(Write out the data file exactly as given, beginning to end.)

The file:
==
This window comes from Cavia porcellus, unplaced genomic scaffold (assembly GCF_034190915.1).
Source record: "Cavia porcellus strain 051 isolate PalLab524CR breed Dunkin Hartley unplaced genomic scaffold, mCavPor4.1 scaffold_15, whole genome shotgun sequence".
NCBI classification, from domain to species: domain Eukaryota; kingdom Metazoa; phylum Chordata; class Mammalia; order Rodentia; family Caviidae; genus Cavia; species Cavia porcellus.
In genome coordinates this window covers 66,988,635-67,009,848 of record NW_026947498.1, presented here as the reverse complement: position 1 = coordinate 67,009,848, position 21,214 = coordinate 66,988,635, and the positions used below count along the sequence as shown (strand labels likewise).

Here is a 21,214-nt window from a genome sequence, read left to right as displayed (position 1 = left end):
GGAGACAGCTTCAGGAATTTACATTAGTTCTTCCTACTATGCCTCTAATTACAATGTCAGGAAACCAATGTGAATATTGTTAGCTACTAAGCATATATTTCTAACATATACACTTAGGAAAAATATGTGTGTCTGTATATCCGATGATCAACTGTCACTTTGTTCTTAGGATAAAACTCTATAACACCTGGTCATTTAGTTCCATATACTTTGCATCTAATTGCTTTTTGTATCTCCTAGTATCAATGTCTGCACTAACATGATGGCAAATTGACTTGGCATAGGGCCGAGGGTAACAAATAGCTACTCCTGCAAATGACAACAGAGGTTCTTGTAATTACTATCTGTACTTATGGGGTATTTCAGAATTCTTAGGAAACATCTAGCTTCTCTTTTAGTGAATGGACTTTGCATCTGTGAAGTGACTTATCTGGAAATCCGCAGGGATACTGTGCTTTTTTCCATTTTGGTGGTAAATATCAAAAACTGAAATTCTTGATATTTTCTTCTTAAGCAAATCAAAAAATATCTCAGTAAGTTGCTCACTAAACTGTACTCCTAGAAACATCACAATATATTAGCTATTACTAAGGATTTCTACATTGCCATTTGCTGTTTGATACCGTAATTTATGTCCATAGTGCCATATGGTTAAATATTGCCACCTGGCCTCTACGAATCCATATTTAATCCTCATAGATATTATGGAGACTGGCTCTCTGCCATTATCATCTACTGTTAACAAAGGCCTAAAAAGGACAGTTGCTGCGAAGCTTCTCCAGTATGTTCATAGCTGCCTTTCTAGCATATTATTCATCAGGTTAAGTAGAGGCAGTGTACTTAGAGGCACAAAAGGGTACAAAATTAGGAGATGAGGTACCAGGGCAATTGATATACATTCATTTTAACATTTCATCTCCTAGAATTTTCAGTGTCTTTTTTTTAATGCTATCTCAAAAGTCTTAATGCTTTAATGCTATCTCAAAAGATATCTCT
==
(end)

This window comes from Cavia porcellus, unplaced genomic scaffold (assembly GCF_034190915.1).
Source record: "Cavia porcellus strain 051 isolate PalLab524CR breed Dunkin Hartley unplaced genomic scaffold, mCavPor4.1 scaffold_15, whole genome shotgun sequence".
NCBI classification, from domain to species: domain Eukaryota; kingdom Metazoa; phylum Chordata; class Mammalia; order Rodentia; family Caviidae; genus Cavia; species Cavia porcellus.
In genome coordinates this window covers 66,988,635-67,009,848 of record NW_026947498.1, presented here as the reverse complement: position 1 = coordinate 67,009,848, position 21,214 = coordinate 66,988,635, and the positions used below count along the sequence as shown (strand labels likewise).

Here is a 21,214-nt window from a genome sequence, read left to right as displayed (position 1 = left end):
GGAGACAGCTTCAGGAATTTACATTAGTTCTTCCTACTATGCCTCTAATTACAATGTCAGGAAACCAATGTGAATATTGTTAGCTACTAAGCATATATTTCTAACATATACACTTAGGAAAAATATGTGTGTCTGTATATCCGATGATCAACTGTCACTTTGTTCTTAGGATAAAACTCTATAACACCTGGTCATTTAGTTCCATATACTTTGCATCTAATTGCTTTTTGTATCTCCTAGTATCAATGTCTGCACTAACATGATGGCAAATTGACTTGGCATAGGGCCGAGGGTAACAAATAGCTACTCCTGCAAATGACAACAGAGGTTCTTGTAATTACTATCTGTACTTATGGGGTATTTCAGAATTCTTAGGAAACATCTAGCTTCTCTTTTAGTGAATGGACTTTGCATCTGTGAAGTGACTTATCTGGAAATCCGCAGGGATACTGTGCTTTTTTCCATTTTGGTGGTAAATATCAAAAACTGAAATTCTTGATATTTTCTTCTTAAGCAAATCAAAAAATATCTCAGTAAGTTGCTCACTAAACTGTACTCCTAGAAACATCACAATATATTAGCTATTACTAAGGATTTCTACATTGCCATTTGCTGTTTGATACCGTAATTTATGTCCATAGTGCCATATGGTTAAATATTGCCACCTGGCCTCTACGAATCCATATTTAATCCTCATAGATATTATGGAGACTGGCTCTCTGCCATTATCATCTACTGTTAACAAAGGCCTAAAAAGGACAGTTGCTGCGAAGCTTCTCCAGTATGTTCATAGCTGCCTTTCTAGCATATTATTCATCAGGTTAAGTAGAGGCAGTGTACTTAGAGGCACAAAAGGGTACAAAATTAGGAGATGAGGTACCAGGGCAATTGATATACATTCATTTTAACATTTCATCTCCTAGAATTTTCAGTGTCTTTTTTTTAATGCTATCTCAAAAGTCTTAATGCTTTAATGCTATCTCAAAAGATATCTCT